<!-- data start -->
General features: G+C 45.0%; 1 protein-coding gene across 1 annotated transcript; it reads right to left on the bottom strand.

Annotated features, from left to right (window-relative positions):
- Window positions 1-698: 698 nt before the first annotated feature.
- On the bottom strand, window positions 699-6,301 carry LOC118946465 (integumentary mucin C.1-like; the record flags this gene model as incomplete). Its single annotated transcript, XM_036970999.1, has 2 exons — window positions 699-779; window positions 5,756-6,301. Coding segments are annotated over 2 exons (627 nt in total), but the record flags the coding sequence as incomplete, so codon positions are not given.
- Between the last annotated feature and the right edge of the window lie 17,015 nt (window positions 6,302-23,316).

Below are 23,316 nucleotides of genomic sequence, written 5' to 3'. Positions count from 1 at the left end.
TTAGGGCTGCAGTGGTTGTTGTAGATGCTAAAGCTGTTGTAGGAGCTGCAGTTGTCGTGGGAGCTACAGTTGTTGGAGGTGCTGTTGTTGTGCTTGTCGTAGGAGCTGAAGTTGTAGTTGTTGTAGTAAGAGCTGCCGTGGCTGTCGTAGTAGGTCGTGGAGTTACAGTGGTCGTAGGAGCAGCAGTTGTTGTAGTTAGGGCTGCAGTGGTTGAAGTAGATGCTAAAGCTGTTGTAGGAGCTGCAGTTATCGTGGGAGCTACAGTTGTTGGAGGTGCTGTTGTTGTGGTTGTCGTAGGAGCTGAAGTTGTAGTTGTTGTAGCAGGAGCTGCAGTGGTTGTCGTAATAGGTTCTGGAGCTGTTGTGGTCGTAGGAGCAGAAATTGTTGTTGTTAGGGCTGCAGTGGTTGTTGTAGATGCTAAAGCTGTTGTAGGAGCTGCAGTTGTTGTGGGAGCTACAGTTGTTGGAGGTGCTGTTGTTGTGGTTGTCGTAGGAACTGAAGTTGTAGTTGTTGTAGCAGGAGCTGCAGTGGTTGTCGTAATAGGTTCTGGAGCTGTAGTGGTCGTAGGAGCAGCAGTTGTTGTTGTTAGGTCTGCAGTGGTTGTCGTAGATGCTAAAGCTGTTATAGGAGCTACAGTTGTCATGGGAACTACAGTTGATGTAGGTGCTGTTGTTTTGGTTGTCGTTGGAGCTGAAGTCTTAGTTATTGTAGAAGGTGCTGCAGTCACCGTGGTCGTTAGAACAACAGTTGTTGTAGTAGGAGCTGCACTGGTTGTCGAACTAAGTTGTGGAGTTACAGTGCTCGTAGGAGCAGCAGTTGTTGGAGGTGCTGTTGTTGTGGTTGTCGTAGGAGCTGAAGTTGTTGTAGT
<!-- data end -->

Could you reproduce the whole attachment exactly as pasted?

General features: G+C 45.0%; 1 protein-coding gene across 1 annotated transcript; it reads right to left on the bottom strand.

Annotated features, from left to right (window-relative positions):
- Window positions 1-698: 698 nt before the first annotated feature.
- On the bottom strand, window positions 699-6,301 carry LOC118946465 (integumentary mucin C.1-like; the record flags this gene model as incomplete). Its single annotated transcript, XM_036970999.1, has 2 exons — window positions 699-779; window positions 5,756-6,301. Coding segments are annotated over 2 exons (627 nt in total), but the record flags the coding sequence as incomplete, so codon positions are not given.
- Between the last annotated feature and the right edge of the window lie 17,015 nt (window positions 6,302-23,316).

Below are 23,316 nucleotides of genomic sequence, written 5' to 3'. Positions count from 1 at the left end.
TTAGGGCTGCAGTGGTTGTTGTAGATGCTAAAGCTGTTGTAGGAGCTGCAGTTGTCGTGGGAGCTACAGTTGTTGGAGGTGCTGTTGTTGTGCTTGTCGTAGGAGCTGAAGTTGTAGTTGTTGTAGTAAGAGCTGCCGTGGCTGTCGTAGTAGGTCGTGGAGTTACAGTGGTCGTAGGAGCAGCAGTTGTTGTAGTTAGGGCTGCAGTGGTTGAAGTAGATGCTAAAGCTGTTGTAGGAGCTGCAGTTATCGTGGGAGCTACAGTTGTTGGAGGTGCTGTTGTTGTGGTTGTCGTAGGAGCTGAAGTTGTAGTTGTTGTAGCAGGAGCTGCAGTGGTTGTCGTAATAGGTTCTGGAGCTGTTGTGGTCGTAGGAGCAGAAATTGTTGTTGTTAGGGCTGCAGTGGTTGTTGTAGATGCTAAAGCTGTTGTAGGAGCTGCAGTTGTTGTGGGAGCTACAGTTGTTGGAGGTGCTGTTGTTGTGGTTGTCGTAGGAACTGAAGTTGTAGTTGTTGTAGCAGGAGCTGCAGTGGTTGTCGTAATAGGTTCTGGAGCTGTAGTGGTCGTAGGAGCAGCAGTTGTTGTTGTTAGGTCTGCAGTGGTTGTCGTAGATGCTAAAGCTGTTATAGGAGCTACAGTTGTCATGGGAACTACAGTTGATGTAGGTGCTGTTGTTTTGGTTGTCGTTGGAGCTGAAGTCTTAGTTATTGTAGAAGGTGCTGCAGTCACCGTGGTCGTTAGAACAACAGTTGTTGTAGTAGGAGCTGCACTGGTTGTCGAACTAAGTTGTGGAGTTACAGTGCTCGTAGGAGCAGCAGTTGTTGGAGGTGCTGTTGTTGTGGTTGTCGTAGGAGCTGAAGTTGTTGTAGT